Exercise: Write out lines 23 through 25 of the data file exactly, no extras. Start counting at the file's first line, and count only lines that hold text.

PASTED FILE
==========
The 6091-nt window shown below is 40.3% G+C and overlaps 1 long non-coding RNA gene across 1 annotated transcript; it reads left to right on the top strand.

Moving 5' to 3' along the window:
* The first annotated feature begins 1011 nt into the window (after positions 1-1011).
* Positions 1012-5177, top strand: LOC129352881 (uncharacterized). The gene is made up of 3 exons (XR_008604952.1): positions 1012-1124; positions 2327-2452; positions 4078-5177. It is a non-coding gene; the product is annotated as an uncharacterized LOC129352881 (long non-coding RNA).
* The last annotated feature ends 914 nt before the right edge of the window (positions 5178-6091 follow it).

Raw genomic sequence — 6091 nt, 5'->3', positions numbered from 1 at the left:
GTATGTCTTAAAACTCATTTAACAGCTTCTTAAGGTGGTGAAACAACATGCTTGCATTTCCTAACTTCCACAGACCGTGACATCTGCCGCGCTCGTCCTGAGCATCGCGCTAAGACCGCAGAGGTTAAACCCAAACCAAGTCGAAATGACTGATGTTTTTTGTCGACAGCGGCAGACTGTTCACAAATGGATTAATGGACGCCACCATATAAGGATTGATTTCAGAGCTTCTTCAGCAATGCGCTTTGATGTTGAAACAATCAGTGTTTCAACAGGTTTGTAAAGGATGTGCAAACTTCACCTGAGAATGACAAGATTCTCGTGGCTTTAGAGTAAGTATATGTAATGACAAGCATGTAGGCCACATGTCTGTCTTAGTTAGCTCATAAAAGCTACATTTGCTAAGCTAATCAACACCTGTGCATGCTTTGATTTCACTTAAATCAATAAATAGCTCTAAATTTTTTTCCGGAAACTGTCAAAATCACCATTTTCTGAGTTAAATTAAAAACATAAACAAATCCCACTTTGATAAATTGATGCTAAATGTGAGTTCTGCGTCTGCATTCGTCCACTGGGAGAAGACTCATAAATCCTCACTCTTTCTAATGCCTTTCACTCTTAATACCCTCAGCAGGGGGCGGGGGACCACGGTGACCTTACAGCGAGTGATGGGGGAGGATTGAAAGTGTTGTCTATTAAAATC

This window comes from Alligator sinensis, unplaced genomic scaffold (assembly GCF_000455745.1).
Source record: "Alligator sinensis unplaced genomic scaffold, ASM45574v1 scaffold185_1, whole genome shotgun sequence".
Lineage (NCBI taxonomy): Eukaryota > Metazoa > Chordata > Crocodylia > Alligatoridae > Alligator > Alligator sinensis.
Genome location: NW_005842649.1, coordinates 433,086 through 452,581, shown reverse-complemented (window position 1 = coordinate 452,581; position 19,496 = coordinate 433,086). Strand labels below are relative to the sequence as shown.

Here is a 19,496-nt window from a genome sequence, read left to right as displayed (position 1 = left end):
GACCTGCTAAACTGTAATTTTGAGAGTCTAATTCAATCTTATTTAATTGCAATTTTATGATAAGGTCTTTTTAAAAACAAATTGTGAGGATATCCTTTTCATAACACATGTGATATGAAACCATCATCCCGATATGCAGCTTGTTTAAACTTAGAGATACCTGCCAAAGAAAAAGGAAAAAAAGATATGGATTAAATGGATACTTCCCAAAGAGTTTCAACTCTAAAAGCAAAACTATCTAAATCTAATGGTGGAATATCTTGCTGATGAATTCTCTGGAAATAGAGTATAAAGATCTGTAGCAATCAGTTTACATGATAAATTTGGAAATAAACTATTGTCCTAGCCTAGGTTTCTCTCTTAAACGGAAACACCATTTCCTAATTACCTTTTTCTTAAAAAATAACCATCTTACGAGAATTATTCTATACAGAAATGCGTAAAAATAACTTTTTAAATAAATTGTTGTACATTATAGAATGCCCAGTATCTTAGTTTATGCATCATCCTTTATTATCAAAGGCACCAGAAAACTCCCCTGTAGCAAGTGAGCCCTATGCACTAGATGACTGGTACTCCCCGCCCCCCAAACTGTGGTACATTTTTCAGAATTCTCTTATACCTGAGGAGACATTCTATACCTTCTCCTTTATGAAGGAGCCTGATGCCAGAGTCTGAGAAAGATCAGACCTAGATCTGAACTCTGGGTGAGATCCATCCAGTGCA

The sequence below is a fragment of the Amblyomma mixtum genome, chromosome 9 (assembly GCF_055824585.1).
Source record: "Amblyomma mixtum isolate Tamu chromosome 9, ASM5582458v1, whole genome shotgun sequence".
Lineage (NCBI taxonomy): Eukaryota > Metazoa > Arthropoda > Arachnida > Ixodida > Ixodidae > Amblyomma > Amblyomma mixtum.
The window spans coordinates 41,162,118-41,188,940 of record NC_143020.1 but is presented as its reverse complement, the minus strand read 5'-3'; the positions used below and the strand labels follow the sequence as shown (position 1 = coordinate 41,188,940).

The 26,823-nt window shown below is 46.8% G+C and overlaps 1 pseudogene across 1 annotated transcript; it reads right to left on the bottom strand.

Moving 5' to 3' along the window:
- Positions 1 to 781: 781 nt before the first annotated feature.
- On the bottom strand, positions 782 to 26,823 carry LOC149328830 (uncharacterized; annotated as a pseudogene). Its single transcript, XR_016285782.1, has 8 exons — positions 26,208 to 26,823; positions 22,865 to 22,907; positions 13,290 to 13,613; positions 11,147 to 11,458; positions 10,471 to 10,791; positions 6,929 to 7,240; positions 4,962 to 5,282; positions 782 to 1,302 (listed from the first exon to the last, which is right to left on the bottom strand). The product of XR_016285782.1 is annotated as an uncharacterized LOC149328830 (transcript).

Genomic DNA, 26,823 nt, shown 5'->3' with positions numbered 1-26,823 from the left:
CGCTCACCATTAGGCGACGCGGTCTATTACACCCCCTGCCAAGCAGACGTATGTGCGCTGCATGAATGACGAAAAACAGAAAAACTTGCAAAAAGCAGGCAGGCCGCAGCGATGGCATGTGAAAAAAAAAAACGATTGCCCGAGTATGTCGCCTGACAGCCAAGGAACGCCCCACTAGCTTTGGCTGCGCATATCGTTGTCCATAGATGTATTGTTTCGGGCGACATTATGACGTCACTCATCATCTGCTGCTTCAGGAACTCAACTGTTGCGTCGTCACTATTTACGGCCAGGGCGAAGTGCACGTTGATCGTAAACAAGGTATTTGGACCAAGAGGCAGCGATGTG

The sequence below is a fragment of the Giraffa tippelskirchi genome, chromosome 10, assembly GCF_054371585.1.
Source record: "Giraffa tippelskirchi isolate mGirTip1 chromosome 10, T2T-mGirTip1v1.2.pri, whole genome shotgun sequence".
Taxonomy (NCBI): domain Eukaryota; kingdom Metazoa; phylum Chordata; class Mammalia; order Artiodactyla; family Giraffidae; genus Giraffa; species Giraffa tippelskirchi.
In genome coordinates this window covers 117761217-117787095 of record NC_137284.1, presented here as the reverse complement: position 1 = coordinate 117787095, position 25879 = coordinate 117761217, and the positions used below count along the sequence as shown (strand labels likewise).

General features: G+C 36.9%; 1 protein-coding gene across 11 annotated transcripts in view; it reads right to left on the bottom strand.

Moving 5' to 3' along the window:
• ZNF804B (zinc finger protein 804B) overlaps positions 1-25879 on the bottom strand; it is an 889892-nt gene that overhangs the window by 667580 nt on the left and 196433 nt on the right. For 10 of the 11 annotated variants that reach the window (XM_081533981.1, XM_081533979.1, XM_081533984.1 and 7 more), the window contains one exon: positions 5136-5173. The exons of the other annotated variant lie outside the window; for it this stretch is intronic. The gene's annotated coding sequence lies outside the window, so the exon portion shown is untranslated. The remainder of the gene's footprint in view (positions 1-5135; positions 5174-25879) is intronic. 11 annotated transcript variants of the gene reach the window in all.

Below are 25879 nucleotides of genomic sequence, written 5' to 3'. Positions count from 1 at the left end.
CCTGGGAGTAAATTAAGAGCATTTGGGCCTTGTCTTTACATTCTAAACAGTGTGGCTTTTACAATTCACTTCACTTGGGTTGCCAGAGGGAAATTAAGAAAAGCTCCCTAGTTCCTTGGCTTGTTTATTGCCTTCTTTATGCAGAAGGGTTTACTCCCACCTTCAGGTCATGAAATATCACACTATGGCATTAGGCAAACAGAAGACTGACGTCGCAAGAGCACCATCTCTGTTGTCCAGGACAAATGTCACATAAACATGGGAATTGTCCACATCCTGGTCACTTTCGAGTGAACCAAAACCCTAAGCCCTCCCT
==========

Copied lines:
CGCTCACCATTAGGCGACGCGGTCTATTACACCCCCTGCCAAGCAGACGTATGTGCGCTGCATGAATGACGAAAAACAGAAAAACTTGCAAAAAGCAGGCAGGCCGCAGCGATGGCATGTGAAAAAAAAAAACGATTGCCCGAGTATGTCGCCTGACAGCCAAGGAACGCCCCACTAGCTTTGGCTGCGCATATCGTTGTCCATAGATGTATTGTTTCGGGCGACATTATGACGTCACTCATCATCTGCTGCTTCAGGAACTCAACTGTTGCGTCGTCACTATTTACGGCCAGGGCGAAGTGCACGTTGATCGTAAACAAGGTATTTGGACCAAGAGGCAGCGATGTG

The sequence below is a fragment of the Giraffa tippelskirchi genome, chromosome 10, assembly GCF_054371585.1.
Source record: "Giraffa tippelskirchi isolate mGirTip1 chromosome 10, T2T-mGirTip1v1.2.pri, whole genome shotgun sequence".